Servicemembers Turn to MOAA to Address Hazards in Barracks

Servicemembers Turn to MOAA to Address Hazards in Barracks
Images from an Army Corps of Engineers environmental assessment of a building at Fort Myer, Va., that houses members of the Army's Old Guard. (Army Corps of Engineers)

While MOAA was on the front lines early on addressing health and safety hazards in privatized military family housing, we continuously highlighted similar health and safety issues in government-owned servicemember housing. Many servicemembers have turned to MOAA to share their stories, including members of one of the military’s most prestigious units, who continue to live in mold- and rodent-infested conditions.  

Members of the Army’s 3rd Infantry Regiment, better known as The Old Guard, grow more and more frustrated with the lack of maintenance in the barracks at Joint Base Myer-Henderson Hall (JBMHH), Va. They continue to live in substandard conditions despite a December 2018 Army Corps of Engineers environmental health facility assessment recommendation to relocate tenants until the “extensive vermin infestation” is under control.

The assessment also details mold issues stemming from failing HVAC systems, exhaust fans, and drain piping. The cost estimate for recommended long-term remediation for this one building is around $9 million. Despite the Army’s plans to eliminate its poorest rated housing by 2021, little improvement has been seen at the tenant level.

Servicemembers indicate no meaningful steps have been taken to remediate the mold and vermin issues, citing a lack of manpower in the department of public works and insufficient funds to make the renovations happen. Additionally, multiple accounts suggest there is no online work order process which has led to unit leaders creating their own tracking systems, via Google Docs or Microsoft Excel spreadsheets, to document work order requests and complaints.

[DOWNLOAD: Read the Old Guard Barracks Health Assessment]

More Attention to Barracks

Alongside efforts to improve housing conditions for military families, MOAA has submitted evidence of problems in government-owned housing, such as barracks, through congressional statements for the record and questions to DoD and the services, to include photographic evidence.

After being pressed on issues in government-owned housing at a March 2019 Military Family Readiness Council meeting, Assistant Secretary of Defense for Sustainment Robert McMahon did not have an answer yet.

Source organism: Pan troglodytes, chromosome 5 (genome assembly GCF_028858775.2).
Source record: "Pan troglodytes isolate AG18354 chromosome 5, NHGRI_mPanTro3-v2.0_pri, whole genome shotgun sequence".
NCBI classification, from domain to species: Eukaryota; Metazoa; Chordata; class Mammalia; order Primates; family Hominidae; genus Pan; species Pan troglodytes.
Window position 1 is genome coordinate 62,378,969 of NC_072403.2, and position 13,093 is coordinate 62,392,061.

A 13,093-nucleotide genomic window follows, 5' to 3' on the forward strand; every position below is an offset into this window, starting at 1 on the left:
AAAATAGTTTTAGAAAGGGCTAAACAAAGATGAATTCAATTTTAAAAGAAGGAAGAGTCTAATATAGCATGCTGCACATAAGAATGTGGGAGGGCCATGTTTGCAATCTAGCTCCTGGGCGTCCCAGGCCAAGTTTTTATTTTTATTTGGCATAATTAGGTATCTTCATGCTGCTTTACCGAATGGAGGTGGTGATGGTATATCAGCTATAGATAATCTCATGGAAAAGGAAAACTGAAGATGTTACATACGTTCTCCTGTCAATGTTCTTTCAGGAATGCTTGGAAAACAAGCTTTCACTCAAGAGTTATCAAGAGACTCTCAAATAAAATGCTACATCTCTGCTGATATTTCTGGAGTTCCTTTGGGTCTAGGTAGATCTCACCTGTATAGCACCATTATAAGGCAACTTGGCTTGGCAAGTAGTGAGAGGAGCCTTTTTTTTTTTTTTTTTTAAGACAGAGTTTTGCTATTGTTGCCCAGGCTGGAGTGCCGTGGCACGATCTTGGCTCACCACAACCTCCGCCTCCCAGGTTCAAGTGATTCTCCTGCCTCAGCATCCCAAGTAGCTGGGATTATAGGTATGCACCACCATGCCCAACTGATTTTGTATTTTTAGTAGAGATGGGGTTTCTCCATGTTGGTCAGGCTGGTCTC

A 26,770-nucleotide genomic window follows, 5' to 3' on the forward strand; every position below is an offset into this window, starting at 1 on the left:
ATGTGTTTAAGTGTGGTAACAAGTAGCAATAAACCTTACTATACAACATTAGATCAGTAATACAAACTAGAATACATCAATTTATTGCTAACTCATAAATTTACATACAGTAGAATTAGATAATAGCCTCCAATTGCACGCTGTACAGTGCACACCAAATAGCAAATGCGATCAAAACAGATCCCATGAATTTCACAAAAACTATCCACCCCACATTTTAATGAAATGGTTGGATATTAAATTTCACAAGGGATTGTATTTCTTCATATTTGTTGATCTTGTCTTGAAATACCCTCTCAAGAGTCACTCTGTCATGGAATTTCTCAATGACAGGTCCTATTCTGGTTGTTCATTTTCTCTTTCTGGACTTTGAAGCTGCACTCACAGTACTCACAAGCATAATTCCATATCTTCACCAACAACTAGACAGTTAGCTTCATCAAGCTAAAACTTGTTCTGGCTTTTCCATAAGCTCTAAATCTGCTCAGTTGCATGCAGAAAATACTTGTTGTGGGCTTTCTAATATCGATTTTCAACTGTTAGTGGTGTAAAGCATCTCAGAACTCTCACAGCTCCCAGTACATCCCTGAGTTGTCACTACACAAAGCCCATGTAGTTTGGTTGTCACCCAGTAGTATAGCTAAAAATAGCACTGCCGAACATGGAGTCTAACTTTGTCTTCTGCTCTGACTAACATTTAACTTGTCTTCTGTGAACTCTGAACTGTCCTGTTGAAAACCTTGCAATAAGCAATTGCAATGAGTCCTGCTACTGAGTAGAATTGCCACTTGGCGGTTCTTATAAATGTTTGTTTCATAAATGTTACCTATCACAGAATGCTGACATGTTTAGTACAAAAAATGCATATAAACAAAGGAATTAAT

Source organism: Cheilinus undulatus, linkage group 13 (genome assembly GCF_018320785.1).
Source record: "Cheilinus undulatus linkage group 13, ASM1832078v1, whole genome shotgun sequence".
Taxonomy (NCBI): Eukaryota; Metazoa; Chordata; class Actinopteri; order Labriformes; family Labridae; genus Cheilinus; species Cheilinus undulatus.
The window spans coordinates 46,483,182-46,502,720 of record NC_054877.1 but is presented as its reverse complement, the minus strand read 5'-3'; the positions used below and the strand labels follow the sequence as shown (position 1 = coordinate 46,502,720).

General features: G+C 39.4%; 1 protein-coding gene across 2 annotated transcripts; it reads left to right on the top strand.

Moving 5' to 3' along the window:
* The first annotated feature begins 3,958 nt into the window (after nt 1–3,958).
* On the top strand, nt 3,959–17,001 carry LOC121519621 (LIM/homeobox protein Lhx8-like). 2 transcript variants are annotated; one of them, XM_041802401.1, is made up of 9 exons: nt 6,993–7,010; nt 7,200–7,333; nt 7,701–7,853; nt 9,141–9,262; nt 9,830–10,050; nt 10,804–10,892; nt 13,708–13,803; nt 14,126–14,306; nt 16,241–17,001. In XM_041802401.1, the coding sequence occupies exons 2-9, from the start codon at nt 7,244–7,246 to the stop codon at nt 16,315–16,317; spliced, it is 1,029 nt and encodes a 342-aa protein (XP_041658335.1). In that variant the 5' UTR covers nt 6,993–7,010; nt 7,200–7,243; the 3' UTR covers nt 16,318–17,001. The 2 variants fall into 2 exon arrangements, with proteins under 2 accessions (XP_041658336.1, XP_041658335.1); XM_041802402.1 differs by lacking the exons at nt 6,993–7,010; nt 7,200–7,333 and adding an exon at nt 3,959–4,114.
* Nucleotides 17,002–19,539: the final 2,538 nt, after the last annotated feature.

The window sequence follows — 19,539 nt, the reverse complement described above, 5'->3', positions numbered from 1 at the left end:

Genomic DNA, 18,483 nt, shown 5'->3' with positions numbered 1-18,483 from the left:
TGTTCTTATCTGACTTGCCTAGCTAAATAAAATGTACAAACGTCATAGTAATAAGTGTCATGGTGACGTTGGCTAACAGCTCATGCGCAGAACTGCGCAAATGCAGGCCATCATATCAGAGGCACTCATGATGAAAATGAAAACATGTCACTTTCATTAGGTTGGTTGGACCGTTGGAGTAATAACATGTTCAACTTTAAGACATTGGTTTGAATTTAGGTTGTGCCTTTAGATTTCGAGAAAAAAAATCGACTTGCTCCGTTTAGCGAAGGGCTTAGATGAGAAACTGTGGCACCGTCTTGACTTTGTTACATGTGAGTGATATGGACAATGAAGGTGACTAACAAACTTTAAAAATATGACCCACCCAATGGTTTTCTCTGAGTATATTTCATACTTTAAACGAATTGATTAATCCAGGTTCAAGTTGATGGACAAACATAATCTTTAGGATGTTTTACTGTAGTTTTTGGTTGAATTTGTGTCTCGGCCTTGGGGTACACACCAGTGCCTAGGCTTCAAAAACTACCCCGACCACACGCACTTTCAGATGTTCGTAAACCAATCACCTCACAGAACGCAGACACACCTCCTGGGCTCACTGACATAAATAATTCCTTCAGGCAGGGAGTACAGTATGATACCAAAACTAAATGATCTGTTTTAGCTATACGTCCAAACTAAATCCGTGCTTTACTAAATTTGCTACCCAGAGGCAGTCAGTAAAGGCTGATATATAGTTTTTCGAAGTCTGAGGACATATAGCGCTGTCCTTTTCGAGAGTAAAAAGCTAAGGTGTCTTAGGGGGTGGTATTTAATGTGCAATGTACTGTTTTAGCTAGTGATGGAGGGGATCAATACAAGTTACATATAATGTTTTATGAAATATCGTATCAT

[DOWNLOAD: MOAA's Statement to the Senate Armed Services Joint Subcommittee (PDF)]

Other senior defense officials cited they will be taking lessons learned from privatized housing issues and applying them to government-owned housing, although emerging problems would indicate a lagging learning curve.

Recent news suggests health issues, similar to ones at JBMHH, are popping up around the country. For example, reports indicate increased inspections were triggered at Joint Base San Antonio (JBSA) after photos and complaints of pervasive mold surfaced on popular social media pages. This led to the relocation of more than 200 airman so workers could conduct a full remediation.

Ironically, a video intended to show positive steps to remediate the mold at JBSA resulted in a number of comments concerning improper remediation measures – actions such as a lack of containment, sweeping vents with a broom, and spraying chemicals on porous surfaces. Many families and servicemembers show frustration when “Band-Aid” fixes are used and seem to lack confidence in maintenance teams to get to the root of the problems.

MOAA Recommendations

There is no silver bullet to solve all the issues with military housing. MOAA recommends key provisions addressing privatized housing in the House and Senate versions of the NDAA be inclusive of government-owned housing and barracks, as well. Provisions such as a tenant bill of rights, transparency with unit hazard history, and a standardized work order process and complaint database would be a good place to start.

Additionally, MOAA recommends Congress re-evaluate military construction funding levels for unaccompanied servicemember housing. Military construction has always been one of the lowest funding priorities when matched with other defense spending line items. Oftentimes military construction funding may be tapped for other mission essential military projects, leading to insufficient funding for large renovation projects, such as the one at JBMHH.

MOAA urges Congress to fence off military construction funds for government owned housing to ensure it is only used for renovations and maintenance.

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About the Author

Eryn Wagnon
Eryn Wagnon

Eryn Wagnon is MOAA's former Director of Government Relations for Military Family Policy and Spouse Programs